At this point, there are still several teams who are in no rush to pull the trigger on something during the first week of July, but if the Blue Jays can find what they’re looking for now, there is no need to wait until the end of the month.

Potential trade targets

Plenty of arms of varying skill and cost will be available over the next month. One whose skill -- and price tag -- will trump many is Cubs right-hander and free-agent-to-be Matt Garza. If Chicago trades Garza, which appeared likely last season until an arm injury forced him to the sidelines, the club will be looking for a return in the form of prospects. The Cubs would lose out on extending Garza a qualifying offer at the end of the season which would net them draft-pick compensation if rejected, so they are surely going to want something of significance for the 29-year-old.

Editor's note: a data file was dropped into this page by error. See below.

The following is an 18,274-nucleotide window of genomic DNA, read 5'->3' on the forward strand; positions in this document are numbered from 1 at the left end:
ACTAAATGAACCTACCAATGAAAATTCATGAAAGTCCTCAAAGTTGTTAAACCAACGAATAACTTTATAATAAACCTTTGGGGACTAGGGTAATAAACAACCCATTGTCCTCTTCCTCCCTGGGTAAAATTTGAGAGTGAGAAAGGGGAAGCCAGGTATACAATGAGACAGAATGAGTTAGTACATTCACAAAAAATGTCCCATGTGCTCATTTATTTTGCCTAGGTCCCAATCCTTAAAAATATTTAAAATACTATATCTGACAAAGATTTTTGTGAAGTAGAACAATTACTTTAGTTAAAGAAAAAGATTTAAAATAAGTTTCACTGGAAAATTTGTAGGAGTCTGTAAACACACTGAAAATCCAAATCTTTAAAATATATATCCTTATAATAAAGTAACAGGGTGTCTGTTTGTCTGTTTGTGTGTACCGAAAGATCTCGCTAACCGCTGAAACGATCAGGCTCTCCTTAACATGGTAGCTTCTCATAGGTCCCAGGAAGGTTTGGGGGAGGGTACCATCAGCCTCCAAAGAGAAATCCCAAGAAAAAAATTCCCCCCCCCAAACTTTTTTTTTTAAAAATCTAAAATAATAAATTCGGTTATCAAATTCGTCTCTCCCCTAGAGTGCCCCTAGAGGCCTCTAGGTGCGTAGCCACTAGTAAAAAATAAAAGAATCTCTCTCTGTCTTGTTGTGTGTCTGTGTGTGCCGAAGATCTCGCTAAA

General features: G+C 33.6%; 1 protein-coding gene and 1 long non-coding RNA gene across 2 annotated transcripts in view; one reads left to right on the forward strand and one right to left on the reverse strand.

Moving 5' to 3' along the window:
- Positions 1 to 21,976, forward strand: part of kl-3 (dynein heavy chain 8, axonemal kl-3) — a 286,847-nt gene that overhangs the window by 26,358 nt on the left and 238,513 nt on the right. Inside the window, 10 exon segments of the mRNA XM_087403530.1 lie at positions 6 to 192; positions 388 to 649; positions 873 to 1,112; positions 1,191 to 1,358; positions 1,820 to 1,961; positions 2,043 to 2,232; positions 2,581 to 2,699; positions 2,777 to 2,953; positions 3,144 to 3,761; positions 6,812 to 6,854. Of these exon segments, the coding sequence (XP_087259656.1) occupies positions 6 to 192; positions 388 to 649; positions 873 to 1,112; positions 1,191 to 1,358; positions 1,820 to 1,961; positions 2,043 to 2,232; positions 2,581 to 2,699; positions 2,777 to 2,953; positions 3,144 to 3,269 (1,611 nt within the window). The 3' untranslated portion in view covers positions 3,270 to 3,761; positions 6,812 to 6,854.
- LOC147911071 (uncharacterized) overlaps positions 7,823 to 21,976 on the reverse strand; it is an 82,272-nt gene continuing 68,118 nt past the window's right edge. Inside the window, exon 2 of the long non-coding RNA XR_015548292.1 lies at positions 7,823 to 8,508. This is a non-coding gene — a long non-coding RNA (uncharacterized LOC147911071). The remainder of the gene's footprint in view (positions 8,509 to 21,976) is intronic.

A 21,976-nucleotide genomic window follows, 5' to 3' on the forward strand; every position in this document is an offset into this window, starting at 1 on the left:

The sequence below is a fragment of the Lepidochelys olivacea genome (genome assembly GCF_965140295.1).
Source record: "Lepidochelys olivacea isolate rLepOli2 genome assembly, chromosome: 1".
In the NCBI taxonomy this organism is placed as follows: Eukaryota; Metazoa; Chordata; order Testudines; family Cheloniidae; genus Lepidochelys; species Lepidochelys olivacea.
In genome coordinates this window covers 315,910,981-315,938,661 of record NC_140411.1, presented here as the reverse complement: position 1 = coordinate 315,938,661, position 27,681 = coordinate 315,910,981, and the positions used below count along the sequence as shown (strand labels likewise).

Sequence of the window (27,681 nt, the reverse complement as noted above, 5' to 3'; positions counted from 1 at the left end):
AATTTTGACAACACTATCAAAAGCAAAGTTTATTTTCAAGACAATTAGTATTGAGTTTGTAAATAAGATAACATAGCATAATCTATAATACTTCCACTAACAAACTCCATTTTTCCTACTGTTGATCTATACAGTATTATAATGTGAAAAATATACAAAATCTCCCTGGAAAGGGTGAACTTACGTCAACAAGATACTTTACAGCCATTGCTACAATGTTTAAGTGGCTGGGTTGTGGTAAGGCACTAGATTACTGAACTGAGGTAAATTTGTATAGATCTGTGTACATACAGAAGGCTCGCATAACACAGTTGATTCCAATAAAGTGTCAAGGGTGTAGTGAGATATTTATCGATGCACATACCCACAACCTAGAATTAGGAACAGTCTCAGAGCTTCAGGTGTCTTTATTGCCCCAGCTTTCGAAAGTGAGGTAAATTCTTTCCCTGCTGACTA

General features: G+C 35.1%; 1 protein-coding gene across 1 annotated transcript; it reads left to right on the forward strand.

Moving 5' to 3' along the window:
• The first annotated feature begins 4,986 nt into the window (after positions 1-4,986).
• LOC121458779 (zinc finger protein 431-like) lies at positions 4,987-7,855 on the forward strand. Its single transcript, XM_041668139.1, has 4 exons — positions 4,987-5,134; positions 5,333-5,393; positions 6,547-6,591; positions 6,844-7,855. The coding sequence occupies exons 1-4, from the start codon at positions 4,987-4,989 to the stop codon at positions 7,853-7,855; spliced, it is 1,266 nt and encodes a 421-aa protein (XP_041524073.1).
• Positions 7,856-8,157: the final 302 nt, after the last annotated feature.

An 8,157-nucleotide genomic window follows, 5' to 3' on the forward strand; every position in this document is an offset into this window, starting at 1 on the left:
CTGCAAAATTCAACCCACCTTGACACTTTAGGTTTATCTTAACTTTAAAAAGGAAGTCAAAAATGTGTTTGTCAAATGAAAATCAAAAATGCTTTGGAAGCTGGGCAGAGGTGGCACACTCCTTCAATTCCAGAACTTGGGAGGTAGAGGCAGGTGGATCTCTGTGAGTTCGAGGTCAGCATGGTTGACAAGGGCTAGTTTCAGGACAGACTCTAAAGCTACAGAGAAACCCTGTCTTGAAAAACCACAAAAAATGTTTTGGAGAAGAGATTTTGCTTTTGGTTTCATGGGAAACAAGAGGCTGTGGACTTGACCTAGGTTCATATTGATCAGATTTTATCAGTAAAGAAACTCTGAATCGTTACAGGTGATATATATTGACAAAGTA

Garza, who missed nearly the first two months of the season recovering from a lat injury, has been dominant of late. The recent injuries did nothing to cut into his velocity, which has been in line with his career mark -- as has his strikeout and walk rates. He has had success in the AL East before, for what it’s worth, and would provide Toronto with a clear upgrade to its rotation even once everyone was healthy.

If the Blue Jays could add Garza and return Morrow from injury by the deadline to add to a rotation consisting of R.A. Dickey, Mark Buehrle and Josh Johnson, they would have to like their chances heading into the final two months. Garza is just one name, and many teams will be after the potential difference-maker, but if the price is right, the Blue Jays shouldn’t blink.

Some other names that are reportedly available or believed to be, include: Ricky Nolasco (Marlins), Cliff Lee (Phillies), Yovani Gallardo (Brewers) and Jake Peavy (White Sox), among others.